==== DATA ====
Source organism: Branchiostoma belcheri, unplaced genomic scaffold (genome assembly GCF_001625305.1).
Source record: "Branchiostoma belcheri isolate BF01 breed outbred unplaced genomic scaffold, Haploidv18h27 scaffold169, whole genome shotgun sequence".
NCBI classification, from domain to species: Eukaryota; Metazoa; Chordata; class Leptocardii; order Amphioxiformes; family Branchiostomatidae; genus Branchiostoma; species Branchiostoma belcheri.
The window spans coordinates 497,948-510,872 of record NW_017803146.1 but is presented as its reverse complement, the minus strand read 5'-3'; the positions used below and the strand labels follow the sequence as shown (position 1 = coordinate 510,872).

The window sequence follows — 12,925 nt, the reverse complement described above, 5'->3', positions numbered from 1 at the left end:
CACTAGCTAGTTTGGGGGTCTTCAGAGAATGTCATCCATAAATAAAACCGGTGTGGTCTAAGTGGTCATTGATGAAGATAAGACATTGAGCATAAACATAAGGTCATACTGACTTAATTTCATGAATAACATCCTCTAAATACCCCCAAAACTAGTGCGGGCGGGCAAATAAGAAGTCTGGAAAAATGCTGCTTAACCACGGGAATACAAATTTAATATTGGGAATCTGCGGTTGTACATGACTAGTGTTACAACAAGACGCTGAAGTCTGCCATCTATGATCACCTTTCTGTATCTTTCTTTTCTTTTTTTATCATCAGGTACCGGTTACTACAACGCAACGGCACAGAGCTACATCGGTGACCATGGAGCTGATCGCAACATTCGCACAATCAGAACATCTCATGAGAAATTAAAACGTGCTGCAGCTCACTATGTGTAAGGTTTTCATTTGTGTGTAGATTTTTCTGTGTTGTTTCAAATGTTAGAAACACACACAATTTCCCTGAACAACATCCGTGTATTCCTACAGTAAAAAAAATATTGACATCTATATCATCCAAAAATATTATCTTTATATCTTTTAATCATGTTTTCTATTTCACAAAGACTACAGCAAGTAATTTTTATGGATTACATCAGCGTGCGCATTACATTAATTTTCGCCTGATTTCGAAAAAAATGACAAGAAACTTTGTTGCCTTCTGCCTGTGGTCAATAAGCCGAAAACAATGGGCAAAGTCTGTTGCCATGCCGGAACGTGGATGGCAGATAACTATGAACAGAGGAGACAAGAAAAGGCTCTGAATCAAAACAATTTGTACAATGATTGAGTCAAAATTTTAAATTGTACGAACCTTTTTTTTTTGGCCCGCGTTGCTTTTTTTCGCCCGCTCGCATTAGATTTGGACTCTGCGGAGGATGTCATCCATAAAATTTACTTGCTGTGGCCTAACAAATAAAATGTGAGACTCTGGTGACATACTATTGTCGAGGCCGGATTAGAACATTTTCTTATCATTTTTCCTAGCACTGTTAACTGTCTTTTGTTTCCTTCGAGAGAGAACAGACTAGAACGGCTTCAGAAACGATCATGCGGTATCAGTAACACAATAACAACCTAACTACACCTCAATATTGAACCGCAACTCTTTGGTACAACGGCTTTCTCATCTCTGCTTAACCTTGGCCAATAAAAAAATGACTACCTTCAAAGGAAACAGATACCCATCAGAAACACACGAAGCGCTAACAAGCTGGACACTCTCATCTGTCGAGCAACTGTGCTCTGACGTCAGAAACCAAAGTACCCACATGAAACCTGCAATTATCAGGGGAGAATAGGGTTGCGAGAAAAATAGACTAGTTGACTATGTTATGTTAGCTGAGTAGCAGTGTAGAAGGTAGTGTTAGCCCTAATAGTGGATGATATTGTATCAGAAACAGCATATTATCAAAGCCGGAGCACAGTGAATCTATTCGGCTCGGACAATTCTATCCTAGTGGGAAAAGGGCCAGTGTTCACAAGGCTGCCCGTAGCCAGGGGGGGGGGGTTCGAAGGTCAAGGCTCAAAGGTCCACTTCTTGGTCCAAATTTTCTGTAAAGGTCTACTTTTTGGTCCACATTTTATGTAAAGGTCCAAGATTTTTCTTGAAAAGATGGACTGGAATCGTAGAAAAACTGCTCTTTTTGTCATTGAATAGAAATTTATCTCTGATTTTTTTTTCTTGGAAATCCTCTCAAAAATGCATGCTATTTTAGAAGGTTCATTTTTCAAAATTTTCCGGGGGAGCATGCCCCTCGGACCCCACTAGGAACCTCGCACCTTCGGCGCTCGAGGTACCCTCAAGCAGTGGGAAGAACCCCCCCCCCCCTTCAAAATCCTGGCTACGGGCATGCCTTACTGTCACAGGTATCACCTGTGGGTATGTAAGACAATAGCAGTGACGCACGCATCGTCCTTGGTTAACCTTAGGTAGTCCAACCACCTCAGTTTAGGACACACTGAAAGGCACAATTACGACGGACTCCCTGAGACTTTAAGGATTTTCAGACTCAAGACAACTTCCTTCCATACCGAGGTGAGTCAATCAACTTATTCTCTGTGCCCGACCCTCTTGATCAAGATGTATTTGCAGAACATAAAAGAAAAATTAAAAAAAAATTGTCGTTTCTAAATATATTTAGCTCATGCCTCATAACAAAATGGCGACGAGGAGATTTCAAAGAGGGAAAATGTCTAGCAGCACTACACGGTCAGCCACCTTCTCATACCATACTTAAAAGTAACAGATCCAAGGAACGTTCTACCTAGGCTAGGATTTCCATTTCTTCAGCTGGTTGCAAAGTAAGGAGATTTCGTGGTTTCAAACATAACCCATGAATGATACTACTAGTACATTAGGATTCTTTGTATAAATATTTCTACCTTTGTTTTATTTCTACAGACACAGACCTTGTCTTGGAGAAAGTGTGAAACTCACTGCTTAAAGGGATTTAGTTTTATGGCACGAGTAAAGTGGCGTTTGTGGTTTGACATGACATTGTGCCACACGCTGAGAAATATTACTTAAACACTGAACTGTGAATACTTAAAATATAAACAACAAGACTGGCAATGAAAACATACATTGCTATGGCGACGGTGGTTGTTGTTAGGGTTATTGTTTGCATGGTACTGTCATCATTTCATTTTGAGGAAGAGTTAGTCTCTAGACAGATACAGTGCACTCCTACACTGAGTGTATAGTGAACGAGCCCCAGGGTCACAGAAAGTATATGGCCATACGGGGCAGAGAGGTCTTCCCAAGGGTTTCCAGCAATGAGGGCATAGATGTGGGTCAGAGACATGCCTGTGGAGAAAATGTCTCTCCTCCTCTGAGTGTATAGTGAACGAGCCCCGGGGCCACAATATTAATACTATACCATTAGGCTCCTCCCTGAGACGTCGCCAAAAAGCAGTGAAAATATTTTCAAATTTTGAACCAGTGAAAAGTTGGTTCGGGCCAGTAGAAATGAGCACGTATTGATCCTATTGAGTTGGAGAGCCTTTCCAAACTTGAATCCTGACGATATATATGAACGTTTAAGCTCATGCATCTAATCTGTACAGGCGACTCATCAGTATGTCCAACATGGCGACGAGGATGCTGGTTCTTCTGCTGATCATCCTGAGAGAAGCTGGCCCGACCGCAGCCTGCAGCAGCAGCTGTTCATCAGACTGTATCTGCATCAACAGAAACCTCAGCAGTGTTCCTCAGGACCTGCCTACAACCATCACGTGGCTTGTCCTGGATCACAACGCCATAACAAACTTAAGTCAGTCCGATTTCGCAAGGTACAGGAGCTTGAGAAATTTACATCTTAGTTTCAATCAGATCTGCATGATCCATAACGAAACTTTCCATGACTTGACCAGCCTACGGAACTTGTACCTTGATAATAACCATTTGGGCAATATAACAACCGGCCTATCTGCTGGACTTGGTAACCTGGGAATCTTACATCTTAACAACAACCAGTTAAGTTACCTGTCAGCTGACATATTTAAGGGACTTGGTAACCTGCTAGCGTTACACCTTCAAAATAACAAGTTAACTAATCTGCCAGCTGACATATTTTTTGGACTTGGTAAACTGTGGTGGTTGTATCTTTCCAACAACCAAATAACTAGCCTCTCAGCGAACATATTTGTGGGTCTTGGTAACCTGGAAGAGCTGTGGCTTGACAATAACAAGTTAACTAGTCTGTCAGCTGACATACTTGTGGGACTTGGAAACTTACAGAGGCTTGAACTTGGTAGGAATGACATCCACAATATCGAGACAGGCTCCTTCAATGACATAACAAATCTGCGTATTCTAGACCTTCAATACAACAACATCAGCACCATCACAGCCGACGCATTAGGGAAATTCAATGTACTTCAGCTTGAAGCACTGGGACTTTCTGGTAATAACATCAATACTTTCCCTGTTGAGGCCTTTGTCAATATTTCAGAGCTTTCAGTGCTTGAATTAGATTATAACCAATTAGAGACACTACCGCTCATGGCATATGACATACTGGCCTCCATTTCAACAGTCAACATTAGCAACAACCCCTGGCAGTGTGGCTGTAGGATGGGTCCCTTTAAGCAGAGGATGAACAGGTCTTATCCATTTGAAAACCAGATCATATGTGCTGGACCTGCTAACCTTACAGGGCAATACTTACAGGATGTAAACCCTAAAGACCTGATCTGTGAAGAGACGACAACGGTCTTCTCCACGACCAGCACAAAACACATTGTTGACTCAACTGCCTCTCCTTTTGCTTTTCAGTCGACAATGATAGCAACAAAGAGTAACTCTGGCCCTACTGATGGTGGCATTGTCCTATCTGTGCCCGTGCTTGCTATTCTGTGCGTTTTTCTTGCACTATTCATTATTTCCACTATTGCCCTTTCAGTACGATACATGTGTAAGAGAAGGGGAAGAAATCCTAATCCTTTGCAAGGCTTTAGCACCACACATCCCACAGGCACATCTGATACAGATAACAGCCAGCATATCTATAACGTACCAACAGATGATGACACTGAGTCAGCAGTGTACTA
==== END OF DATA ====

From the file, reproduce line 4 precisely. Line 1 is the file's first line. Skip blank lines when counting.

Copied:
The window spans coordinates 497,948-510,872 of record NW_017803146.1 but is presented as its reverse complement, the minus strand read 5'-3'; the positions used below and the strand labels follow the sequence as shown (position 1 = coordinate 510,872).